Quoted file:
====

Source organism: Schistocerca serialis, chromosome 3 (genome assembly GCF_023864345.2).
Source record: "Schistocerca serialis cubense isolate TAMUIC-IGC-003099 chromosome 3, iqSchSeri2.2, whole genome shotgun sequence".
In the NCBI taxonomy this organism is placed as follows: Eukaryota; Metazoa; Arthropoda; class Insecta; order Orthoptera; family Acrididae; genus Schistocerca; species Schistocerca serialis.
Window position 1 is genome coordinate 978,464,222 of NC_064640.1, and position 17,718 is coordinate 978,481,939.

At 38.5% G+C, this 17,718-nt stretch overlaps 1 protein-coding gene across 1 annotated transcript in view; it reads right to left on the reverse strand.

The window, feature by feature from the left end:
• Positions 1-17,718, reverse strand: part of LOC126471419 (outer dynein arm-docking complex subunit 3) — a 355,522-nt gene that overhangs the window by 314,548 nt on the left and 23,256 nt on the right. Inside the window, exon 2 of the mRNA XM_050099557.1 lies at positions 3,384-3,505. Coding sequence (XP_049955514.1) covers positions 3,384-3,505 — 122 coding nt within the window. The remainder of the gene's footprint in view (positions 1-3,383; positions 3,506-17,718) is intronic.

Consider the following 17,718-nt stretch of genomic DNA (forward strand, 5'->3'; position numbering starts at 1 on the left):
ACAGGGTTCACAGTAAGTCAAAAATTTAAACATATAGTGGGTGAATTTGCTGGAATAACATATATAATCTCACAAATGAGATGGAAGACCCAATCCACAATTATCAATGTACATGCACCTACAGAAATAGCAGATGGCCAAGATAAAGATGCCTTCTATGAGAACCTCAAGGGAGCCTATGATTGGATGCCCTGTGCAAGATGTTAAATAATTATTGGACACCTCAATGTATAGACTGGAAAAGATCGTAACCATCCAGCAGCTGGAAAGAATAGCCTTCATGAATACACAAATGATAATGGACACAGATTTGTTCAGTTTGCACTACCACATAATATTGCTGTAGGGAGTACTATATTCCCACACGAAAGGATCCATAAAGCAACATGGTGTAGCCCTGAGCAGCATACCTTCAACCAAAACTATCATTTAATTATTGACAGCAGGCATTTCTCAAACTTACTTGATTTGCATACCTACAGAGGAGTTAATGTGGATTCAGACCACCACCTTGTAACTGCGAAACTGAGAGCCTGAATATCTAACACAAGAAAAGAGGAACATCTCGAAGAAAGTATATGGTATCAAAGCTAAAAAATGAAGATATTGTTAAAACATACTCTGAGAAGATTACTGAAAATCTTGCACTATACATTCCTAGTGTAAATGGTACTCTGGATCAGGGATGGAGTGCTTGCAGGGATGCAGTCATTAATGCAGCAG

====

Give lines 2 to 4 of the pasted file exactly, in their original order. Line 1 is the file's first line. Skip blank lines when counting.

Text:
Source record: "Schistocerca serialis cubense isolate TAMUIC-IGC-003099 chromosome 3, iqSchSeri2.2, whole genome shotgun sequence".
In the NCBI taxonomy this organism is placed as follows: Eukaryota; Metazoa; Arthropoda; class Insecta; order Orthoptera; family Acrididae; genus Schistocerca; species Schistocerca serialis.
Window position 1 is genome coordinate 978,464,222 of NC_064640.1, and position 17,718 is coordinate 978,481,939.